Linking Excel workbooks – some do’s and don’ts

Linking files is a useful feature in Excel but needs to be used with care.

I recently had to develop a model for a client where data held in a single workbook and used to feed many other workbooks for single users. The files were initially held on a network drive location but were subsequently moved to sharepoint. The obvious solution was to link excel files in some way. However, with Excel some things work better than others. Here are some pointers if you find your self with a similar requirement:

  1. Some formulas require both linked files to be opened at the same time (in my case the data file and the user file). In my case, I wanted the user have their own file open but not the source data file. My original plan was to use SUMIFS and COUNTIFS linked to the data file to extract the relevant data but these don’t work unless you have both files open.  Some internet searches revealed that Microsoft states this is ‘by design’. There are other formulas that fall into this category including SUMIF, COUNTIF, COUNTBLANK, OFFSET, INDIRECT and many of the database functions. Therefore, don’t use these  formulas for linking files unless you are happy that both files can always be opened at the same time.
  2. Pivot tables linked to a source in another file will work on a network but not when using SharePoint.  Pivot tables work extremely well as a linking device when you have the files on your own hard drive or on a network. You only need to have one of the files open at any point in time.  The drawback is that the pivot table will extract the full data set rather than just an extract (even if you set the pivot table to just display a subset of the data). Thus in my example above, any of the users would who had a little Pivot Table knowledge would be able to see all of the data relating to other users as well as their own.  I also found that Pivot table links do not work when the files are located on SharePoint. Therefore, don’t use these Pivot tables for linking files located if user should not be able to access all of the source data or if the file are located on SharePoint
  3. Basic formulas such as SUM (or even simply =[external workbook.xlsx]!P16) will work for linking in all situations that I have tried to use them including SharePoint.  These can be used to restrict the user files by linking to a subset of the overall data (which could possibly have been created using pivot tables) in the master data file. Therefore, my recommendation is to use simple formulas to link files as this provides the safest and most robust to do it.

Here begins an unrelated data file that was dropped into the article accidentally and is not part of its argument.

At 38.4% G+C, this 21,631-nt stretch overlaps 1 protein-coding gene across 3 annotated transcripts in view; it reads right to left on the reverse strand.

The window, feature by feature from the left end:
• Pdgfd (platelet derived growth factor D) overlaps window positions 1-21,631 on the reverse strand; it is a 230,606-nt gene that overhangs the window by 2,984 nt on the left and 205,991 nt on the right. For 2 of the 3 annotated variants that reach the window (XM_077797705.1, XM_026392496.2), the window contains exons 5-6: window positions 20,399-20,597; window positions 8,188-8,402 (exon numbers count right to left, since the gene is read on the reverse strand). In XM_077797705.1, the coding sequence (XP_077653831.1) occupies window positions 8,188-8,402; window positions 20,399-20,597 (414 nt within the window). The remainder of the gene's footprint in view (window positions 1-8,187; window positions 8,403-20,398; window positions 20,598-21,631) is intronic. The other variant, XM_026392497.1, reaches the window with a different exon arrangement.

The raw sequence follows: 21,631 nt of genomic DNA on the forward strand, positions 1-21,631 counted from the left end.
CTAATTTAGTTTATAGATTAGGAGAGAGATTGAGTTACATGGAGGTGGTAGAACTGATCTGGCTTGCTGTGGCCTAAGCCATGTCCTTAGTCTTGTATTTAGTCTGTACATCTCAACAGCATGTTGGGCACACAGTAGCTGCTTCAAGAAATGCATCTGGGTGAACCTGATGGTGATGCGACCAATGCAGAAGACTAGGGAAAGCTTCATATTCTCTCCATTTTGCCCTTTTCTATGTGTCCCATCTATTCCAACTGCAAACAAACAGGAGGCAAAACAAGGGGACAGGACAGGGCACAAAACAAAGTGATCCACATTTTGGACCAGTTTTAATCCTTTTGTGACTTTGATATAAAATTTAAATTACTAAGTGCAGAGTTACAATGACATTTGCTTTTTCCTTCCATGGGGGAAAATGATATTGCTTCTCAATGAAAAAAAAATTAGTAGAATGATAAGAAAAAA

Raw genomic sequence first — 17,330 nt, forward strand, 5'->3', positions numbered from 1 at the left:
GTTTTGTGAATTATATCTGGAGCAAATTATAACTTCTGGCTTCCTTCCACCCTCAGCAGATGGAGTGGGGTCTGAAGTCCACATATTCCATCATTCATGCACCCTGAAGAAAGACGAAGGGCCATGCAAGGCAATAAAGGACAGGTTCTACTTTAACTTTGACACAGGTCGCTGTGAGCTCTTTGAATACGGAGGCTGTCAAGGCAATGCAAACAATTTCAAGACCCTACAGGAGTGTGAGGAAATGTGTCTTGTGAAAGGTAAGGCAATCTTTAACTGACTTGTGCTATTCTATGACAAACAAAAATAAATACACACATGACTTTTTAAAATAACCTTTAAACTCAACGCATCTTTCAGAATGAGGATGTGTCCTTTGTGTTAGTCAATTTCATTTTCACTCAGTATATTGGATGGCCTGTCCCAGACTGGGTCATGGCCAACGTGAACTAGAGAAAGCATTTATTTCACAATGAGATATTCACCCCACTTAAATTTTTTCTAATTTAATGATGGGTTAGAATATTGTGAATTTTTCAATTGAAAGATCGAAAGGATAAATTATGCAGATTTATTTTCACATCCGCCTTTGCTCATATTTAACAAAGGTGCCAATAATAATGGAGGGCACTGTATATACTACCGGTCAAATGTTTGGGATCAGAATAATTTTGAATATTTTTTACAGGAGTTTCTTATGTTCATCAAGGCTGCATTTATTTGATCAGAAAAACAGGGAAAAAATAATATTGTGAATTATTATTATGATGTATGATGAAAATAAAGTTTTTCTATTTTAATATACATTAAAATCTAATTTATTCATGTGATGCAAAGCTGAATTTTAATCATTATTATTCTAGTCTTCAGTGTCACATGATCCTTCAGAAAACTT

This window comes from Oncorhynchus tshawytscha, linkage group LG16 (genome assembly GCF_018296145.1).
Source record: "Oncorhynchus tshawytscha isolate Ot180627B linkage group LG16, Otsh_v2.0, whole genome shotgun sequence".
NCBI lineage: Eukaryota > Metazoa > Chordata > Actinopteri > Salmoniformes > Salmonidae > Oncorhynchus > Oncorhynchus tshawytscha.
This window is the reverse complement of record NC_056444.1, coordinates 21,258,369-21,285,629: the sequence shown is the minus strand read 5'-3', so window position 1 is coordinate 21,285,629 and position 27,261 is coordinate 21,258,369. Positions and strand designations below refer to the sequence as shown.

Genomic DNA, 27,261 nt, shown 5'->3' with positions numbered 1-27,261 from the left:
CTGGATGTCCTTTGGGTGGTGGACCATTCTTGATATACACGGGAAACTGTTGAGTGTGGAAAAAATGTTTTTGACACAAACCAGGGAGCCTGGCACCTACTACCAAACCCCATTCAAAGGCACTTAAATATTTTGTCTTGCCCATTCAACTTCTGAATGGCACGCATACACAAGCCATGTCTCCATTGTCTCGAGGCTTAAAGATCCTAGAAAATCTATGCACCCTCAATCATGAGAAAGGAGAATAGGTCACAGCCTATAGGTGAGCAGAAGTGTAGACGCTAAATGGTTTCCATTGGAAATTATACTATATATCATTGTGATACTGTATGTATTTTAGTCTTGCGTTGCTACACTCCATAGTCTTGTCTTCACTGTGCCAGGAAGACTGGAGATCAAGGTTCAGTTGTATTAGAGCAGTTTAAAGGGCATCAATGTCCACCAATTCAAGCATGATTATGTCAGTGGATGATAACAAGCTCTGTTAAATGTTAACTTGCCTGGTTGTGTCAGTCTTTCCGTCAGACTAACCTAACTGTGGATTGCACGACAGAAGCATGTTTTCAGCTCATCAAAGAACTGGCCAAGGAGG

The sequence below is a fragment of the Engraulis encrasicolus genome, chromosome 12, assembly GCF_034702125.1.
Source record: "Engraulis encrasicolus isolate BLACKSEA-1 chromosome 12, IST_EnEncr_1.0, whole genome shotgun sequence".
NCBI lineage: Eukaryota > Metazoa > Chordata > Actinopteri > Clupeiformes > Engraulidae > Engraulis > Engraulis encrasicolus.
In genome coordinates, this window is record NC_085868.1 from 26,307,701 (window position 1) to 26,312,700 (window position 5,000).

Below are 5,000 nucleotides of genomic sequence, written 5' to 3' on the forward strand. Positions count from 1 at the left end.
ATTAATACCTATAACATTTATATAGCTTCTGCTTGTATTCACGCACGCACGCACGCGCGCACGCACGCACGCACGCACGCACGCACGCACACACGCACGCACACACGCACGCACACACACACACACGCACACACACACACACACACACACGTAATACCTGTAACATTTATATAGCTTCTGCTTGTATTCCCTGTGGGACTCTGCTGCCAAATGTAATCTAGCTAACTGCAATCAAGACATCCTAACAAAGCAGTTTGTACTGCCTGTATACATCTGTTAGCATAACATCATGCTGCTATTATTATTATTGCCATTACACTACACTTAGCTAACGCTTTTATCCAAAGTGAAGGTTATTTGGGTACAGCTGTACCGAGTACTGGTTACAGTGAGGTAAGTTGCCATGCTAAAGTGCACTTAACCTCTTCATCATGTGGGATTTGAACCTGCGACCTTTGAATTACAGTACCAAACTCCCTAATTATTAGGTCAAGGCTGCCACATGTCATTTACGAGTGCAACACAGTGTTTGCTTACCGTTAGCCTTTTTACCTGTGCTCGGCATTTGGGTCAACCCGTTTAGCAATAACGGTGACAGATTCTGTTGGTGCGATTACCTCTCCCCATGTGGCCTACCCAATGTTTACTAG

4. Some other points to note on linked files
    • Keep your links to one or two levels only.  Any more than this creates a risk that the one of the links will fall over and be difficult to find. Long chains of links are something that should be avioded
    • If you are copying a worksheet in from another workbook (whether its your own or another users) then check that its not bringing links with in or that if it is then these links will be manageable and will not form long chains.
    • Links can not only come in the form of formulas. Charts, data validation, hyperlinks and VBA can all create links. These are the sort of things that can crate phantom links which can be very difficult to clear (simply going to edit links and breaking them will not always suffice).  A post on clearing phantom links is a subject in its own right and is for another day!
    • Avoid network drive names in links such as N:\sales folder\file.xls. better to use use UNC names, such as \\myserver\salesfolder\file.xls, instead of drive letters. UNC names can make links easier to update when several people will use a linking workbook, because Excel can update links that use UNC names even if users don’t have a drive letter mapped to the network share.
    • Avoid long paths and file names as these can confuse links
    • Links can only return the first 255 characters in a cell
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